Harriet is an affection-starved English woman who has raised her three childrennow teenagersalone. When she learned years before that her ex-husband took his new family to Greece on holiday, she pinched pennies even more determinedly in order to give her kids the same advantage. Set on the Greek island where Harriet and brood have vacationed for years, this novel spans a summer that brings plenty of changes and traumas. For the first time, Harriet has invited a lover, Joe, to visit. Roger, a friend of Harriet's oldest daughter, also arrives, and with time becomes a less-than-welcome guest. Joe manages to exert some discipline on the household, which often resembles a free-for-all. But he cuts short his stay and rushes back to his wife, leaving Harriet lonelier than ever. At novel's end, she abandons her family (her long-lost husband has appeared out of the blue) and goes off to a neighboring island, at which she has been gazing through a telescope for years. Boylan (Holy Pictures) is a writer of talent, though readers may lose patience with Harriet's eccentricities and vagaries, which seem forced. One must agree with Joe, who at his departure says: ``Please, Harriet. None of your profound confusions.'' First serial to New Woman. January 15
It's summer and 40-year-old Harriet again brings her three children from London to the not very romantic or luxurious Greek isle of Keptos as she has done, at great financial sacrifice, for the many years since her husband walked out. But this year, the children are unruly teenagers, bored with the rustic life and interested only in drinking and cavorting with the locals. What's more, Harriet has invited her married lover to share their holidaymuch to the surprise of the children, who've never heard of him. The true strength of the novel lies in Boylan's sympathetic portrait of a complex woman who, in her struggle to raise a family alone, overprotects them by hiding her feelings and desires, and nearly loses the children and her own identity in the process. Highly recommended. Marion Hanscom, SUNY at Binghamton Lib.
Employing her knack for research, her love of the Victorian novel, and her connection to kindred literary spirit Charlotte Brontë, award-winning Irish journalist and novelist Clare Boylan (1948- 2006) accomplished the formidable task of actually "finishing" Brontë's novel Emma Brown. It was the crowning achievement of her distinguished literary career.
Clare Boylan began her literary career as a journalist for the now defunct Irish Press. In 1974, while working for Ireland's Evening Press, she won the Journalist of the Year Award. She also worked as editor of Image magazine and lent her considerable style and elegance to that glossy lifestyle publication. Her first book, the novel Holy Pictures, was published in 1983. She went on to complete six additional novels, several collections of short stories, two works of literary nonfiction, and an impressive body of criticism.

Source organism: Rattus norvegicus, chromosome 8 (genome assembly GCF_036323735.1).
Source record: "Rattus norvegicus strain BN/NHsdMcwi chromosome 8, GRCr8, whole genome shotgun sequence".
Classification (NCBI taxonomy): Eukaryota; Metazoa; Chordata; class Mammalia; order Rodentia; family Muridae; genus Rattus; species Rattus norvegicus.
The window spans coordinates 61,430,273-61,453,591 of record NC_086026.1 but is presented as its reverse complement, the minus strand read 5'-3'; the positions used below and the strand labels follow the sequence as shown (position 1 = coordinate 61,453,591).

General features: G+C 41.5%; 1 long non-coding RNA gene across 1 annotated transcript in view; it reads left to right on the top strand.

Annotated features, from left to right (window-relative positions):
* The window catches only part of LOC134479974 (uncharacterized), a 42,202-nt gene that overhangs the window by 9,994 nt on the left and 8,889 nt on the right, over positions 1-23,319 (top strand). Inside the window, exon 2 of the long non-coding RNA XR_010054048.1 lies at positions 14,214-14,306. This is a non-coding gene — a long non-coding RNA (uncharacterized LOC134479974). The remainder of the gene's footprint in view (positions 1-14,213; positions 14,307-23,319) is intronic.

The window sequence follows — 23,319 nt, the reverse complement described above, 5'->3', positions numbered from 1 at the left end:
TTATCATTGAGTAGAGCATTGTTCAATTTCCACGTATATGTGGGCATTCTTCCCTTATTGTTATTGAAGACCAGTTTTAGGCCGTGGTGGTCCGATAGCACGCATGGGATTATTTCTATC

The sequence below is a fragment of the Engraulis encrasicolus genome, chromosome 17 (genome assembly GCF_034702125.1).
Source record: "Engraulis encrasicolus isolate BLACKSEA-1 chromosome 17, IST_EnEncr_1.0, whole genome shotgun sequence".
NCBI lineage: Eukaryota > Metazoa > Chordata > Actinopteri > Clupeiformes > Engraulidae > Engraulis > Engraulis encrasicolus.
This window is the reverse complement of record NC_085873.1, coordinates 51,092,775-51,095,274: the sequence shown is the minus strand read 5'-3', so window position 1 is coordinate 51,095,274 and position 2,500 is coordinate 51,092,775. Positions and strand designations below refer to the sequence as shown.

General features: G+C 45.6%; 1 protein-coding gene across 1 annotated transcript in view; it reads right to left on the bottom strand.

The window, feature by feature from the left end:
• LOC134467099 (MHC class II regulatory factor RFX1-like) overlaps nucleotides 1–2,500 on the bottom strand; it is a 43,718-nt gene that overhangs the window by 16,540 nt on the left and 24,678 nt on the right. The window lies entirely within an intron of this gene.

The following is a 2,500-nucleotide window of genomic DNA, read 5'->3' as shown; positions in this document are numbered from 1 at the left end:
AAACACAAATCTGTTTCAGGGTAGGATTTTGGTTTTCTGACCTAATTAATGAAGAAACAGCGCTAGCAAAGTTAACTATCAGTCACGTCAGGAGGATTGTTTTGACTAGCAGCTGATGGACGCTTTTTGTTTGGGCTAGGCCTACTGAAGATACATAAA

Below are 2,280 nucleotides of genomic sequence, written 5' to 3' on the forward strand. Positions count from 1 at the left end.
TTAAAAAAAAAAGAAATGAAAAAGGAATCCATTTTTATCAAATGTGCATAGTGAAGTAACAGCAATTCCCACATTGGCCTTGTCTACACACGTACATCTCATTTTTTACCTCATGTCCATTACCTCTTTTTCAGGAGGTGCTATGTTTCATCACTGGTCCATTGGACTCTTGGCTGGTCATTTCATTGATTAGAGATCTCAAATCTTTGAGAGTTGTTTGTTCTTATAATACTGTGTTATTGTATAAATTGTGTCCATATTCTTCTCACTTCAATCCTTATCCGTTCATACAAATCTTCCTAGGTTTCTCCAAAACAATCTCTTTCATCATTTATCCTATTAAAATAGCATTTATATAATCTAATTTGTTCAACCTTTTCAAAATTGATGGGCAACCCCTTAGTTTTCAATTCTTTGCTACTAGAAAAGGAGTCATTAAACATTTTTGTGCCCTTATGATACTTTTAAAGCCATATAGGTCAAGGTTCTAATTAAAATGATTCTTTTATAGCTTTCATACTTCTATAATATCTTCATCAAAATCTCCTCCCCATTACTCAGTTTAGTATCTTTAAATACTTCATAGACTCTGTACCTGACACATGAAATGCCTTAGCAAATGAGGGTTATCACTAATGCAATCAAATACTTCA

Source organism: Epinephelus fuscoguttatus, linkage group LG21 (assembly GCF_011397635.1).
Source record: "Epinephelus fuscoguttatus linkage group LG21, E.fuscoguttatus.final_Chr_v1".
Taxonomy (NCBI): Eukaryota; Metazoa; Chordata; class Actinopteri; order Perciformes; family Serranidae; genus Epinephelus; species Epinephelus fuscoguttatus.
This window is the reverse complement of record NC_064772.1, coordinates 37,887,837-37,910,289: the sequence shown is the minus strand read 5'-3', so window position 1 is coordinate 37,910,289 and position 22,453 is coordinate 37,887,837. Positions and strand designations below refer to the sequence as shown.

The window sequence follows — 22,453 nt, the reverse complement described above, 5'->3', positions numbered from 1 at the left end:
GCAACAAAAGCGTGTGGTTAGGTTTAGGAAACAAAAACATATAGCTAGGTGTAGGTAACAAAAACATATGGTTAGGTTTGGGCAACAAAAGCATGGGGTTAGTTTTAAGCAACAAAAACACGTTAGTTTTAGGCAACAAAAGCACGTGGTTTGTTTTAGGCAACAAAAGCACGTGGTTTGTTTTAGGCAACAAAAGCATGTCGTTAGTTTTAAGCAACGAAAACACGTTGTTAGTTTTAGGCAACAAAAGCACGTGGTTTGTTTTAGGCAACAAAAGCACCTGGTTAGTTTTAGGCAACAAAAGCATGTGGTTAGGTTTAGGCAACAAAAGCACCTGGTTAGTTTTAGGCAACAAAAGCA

The book for which Boylan is best known is Emma Brown, a brilliant, imaginative continuation of a 20-page novel fragment left behind by Charlotte Brontë. Before tackling the project, Boylan spent countless hours in painstaking research, immersing herself in the social conventions of Victorian London (where the novel takes place) and striving to re-create the subtle nuances of Brontë's unique literary voice. She succeeded admirably. Published in 2003, the book received lavish praise, especially for its pitch-perfect tone. Writing in the New York Times, reviewer Miranda Seymour raved, "Emma Brown is a powerful and magnificently written novel that does ample justice to the two brief chapters from which it sprang."
Boylan died on May 16th, 2006, from ovarian cancer, a disease she had battled for several years.
Good To Know
In our interview, Boylan revealed some interesting anecdotes about herself:
"As children my sisters and I read late into the night by torchlight. When the torches gave out we made up our own stories, cliff-hanging serials that always stopped at the most spine-tingling moment."
"I became a professional writer because it was a hidden profession. I always looked too young and too small for a proper job. As a teenager I got a summer job in a grocery shop, but I looked so unimpressive that I was put in the back cutting the stalks off cabbages. The two old ladies who ran the shop would not even let me out to join the street parade for John F. Kennedy, who was visiting Dublin. I have never forgiven them for that."
"My first poem was published when I was 16. It was called "First Love." It earned me ten shillings and a fan letter from a handsome older man (with a blurred photo enclosed) who wrote poems about his wartime experiences. After a fever of correspondence we agreed to meet. What a shock! I couldn't believe anyone could be so old. He had neglected to mention that his service was in World War One. I never wrote another poem, but I did write a short story about the meeting and that set me on the path to fiction."
"Holy Pictures was my first novel, published in 1983. Home Rule, published nine years later, was inspired by an old photograph I found in a friend's house. I realized it fitted exactly my image of Nan's mother, Daisy, and knew I had to tell the story of Daisy's childhood and early marriage."
"I have always loved walking, talking, and reading and I like interesting ways to exercise. I am currently learning to box -- great for me, but a challenge for my instructor teaching a skinny, middle-aged five-footer. Next project is to learn to ride a bicycle. I have been driving since my 20s but never learned to cycle."